I’m still in a bit of disbelief that this is our experience. It never gets easier, but I’ve grown and gained new understanding through each loss. These are some thoughts I’ve had while going through our most recent loss.
On finding out
From the moment I found out I was pregnant for the fourth time, I felt like I was holding my breath. I was hopeful and happy, but I was also waiting for the other shoe to drop. I wanted to stay positive, but my first thoughts weren’t “we’re having a baby in nine months.” My first thoughts were “I wonder how it will end this time.” This is what so many losses does to you.
Now that it has ended, I feel guilty for having such discouraging thoughts. Even though I wasn’t necessarily expecting to miscarry again, I didn’t know what to expect. We’ve never experienced anything other than pregnancy ending in loss, so I tried to be realistic. There’s really no way to guard yourself, and it’s not helpful to disconnect from your emotions while pregnant after loss. Still, it happens.
Each loss is different. The details never unfold the same way. Even when there are similarities, the impact varies. I’ll always remember specific things about each pregnancy, about each life that was carried. However, after this fourth loss, some of the details are starting to blur together. It takes me longer to distinguish the experiences as I try to recall the specifics. I wonder how it would be possible to honor and remember each individual in the way they deserve if we experience more losses.
So many women have experienced a miscarriage. Almost everyone I talk to has a story of a little one they lost. Sympathy and support are offered by those who can relate, and even by those who can’t. But with each new loss and no living children, there are fewer people in my circle who can relate. Of course people still care about us–our friends and family have always been wonderful in offering comfort and praying for us. Still, there has been a major change in support from our first losses to now. And I can’t blame anyone. What can they do, what can they say? Nothing. And I expect nothing. It’s exhausting to go through the grief again and again. I can’t blame others for opting out, but I do not have that option.
On talking about it
I feel that the way we are perceived is different now. Our story is not only that of the 1 in 4 who experience pregnancy loss–a story that, unfortunately many understand. Now, our story is of the 1 in 100 who experience recurrent pregnancy loss. That story is not so widely understood or acknowledged. That story is more lonely. It’s a story that I’m having a harder time sharing. I often think that I should remain silent, and keep our experiences to ourselves until we can emerge with the happy ending that everyone loves.
I prefer to write about it our experiences, not only because that’s how I best process and communicate what I need to say, but because I can control the conversation. Talking about it spontaneously puts others on the spot. Usually, this results in people saying the wrong thing. I try to ignore the unhelpful, misguided words and embrace the heart of the person.
I relive the worst part of my fourth miscarriage every night. I lay in bed, but it takes so long for me to fall asleep. My husband sleeps next to me, and my thoughts return to November 4th.
I was awakened in the early morning hours by strong, steady cramps. After a trip to the bathroom it became clear what was happening. I went back to bed, but didn’t sleep. I laid there, watching Carl sleep, wondering how I was going to tell him that it was happening again…wondering why I had to be the one to break his heart. He slept, completely unaware of the reality I had already faced. I prayed and hoped that he could feel peace for just a bit longer.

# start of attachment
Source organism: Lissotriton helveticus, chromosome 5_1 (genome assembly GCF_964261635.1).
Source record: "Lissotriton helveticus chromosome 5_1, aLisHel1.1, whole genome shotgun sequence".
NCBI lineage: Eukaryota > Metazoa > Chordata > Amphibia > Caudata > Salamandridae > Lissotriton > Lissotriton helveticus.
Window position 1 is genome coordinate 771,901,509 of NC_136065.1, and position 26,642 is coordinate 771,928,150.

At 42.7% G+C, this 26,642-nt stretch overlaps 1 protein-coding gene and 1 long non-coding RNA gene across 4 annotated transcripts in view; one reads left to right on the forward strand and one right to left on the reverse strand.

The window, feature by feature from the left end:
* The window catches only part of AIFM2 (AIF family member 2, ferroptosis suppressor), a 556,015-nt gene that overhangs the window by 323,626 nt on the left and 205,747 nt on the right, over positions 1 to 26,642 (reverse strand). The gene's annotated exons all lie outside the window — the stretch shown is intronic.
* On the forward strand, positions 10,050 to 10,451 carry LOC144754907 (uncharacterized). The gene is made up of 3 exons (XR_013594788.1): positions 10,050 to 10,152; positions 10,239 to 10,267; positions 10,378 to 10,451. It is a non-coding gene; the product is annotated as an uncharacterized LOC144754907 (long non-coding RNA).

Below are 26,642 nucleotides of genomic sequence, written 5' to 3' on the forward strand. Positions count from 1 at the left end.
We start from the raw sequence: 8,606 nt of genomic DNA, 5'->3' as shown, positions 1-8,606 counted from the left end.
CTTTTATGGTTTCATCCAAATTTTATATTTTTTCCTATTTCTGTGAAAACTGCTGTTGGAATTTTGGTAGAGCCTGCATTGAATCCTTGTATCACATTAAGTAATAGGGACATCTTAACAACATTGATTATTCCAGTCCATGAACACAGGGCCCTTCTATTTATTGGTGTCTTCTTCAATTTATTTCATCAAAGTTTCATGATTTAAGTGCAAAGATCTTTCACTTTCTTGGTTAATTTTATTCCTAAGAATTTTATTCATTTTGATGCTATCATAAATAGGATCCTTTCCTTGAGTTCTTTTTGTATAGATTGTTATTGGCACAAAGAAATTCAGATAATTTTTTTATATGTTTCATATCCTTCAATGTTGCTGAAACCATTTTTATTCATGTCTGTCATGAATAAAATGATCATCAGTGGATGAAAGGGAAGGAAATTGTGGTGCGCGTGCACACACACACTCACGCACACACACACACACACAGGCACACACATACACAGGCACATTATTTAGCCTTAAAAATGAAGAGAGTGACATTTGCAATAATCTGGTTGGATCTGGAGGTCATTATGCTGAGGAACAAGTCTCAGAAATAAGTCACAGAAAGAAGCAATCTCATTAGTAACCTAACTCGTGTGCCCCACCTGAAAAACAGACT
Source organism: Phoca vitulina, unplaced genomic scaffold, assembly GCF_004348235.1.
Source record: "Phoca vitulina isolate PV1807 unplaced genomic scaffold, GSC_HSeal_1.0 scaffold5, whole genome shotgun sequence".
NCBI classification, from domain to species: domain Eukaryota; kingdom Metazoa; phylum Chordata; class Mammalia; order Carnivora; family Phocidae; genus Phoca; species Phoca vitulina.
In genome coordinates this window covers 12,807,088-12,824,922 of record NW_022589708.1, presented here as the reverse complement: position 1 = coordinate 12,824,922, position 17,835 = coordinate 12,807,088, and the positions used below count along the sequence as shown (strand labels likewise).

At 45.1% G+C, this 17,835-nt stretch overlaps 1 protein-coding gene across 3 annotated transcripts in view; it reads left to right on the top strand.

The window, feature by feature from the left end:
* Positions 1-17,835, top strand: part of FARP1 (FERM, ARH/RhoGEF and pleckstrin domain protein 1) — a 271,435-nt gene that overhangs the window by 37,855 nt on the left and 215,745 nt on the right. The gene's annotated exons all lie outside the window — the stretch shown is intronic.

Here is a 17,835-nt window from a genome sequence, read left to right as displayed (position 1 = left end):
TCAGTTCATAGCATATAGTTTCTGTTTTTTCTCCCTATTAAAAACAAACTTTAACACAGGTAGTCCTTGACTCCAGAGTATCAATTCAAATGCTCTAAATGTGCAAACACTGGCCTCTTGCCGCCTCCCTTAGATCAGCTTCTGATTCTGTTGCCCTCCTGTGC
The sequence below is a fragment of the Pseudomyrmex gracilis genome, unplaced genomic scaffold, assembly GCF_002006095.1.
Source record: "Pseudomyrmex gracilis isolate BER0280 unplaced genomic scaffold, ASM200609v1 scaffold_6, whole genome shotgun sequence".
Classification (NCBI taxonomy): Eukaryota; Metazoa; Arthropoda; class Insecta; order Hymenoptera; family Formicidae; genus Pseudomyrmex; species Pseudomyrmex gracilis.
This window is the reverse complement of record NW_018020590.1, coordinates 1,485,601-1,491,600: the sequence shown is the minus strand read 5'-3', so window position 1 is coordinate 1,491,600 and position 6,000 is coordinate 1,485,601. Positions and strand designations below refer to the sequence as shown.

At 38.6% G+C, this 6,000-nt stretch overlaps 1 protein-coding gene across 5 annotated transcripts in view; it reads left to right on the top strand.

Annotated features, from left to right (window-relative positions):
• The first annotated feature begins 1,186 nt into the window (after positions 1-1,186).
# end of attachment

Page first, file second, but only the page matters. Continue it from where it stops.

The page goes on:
The sun came up, he woke up, but I couldn’t say anything. I couldn’t look at him. He began the morning scroll through social media and told me about a new restaurant in town. Finally, we made eye contact and it was only a matter of seconds before I collapsed into tears. The look on his face is something I see every time I close my eyes. I didn’t have to say a word (although I eventually did)…he knew.
Every night I think of those moments. Throughout the day, that look on his face comes to me. The moments we realized we were losing another baby, they are so sharp this time and I don’t know why. Each time has been haunting in different ways, and I actually think each experience has made it more difficult to cope with these moments of realization.
I’m afraid that we’ll always lose pregnancies. I’m afraid that we’ll never find answers for why this is happening. I’m afraid that we will find answers, but the solution will be incredibly expensive. I’m afraid that I’ll never get to experience a full-term pregnancy or deliver a living baby. (Yes, I know adoption is an option, but so help me if you comment that we can “just adopt”…well, just don’t.) I’m afraid I’ll need major surgery. I’m afraid Carl will resent me. I’m afraid we’ll lose all of our friends as they all go on to have children and we remain stuck in this horrific nightmare loop. I’m afraid people think I’m doing something wrong or that there’s a “reason” or that we would be horrible parents anyways or that we should be focusing on other things (basically I’m worried everyone else is thinking the worst thoughts I’ve already had about myself). I find something new to be afraid of every day.
On what’s next
I have officially been diagnosed with recurrent pregnancy loss. I have a new doctor. We will begin the process of testing in a few weeks. I’m not sure about the details of the tests. I have no idea what to expect. I’m afraid of what the results might be…of where we may need to go from here. But I’m also relieved that we have a doctor who is taking this seriously, rather than dismissing our losses as “bad luck”. We are hopeful for the future, and I’m surprisingly ready to jump into whatever the doctor recommends.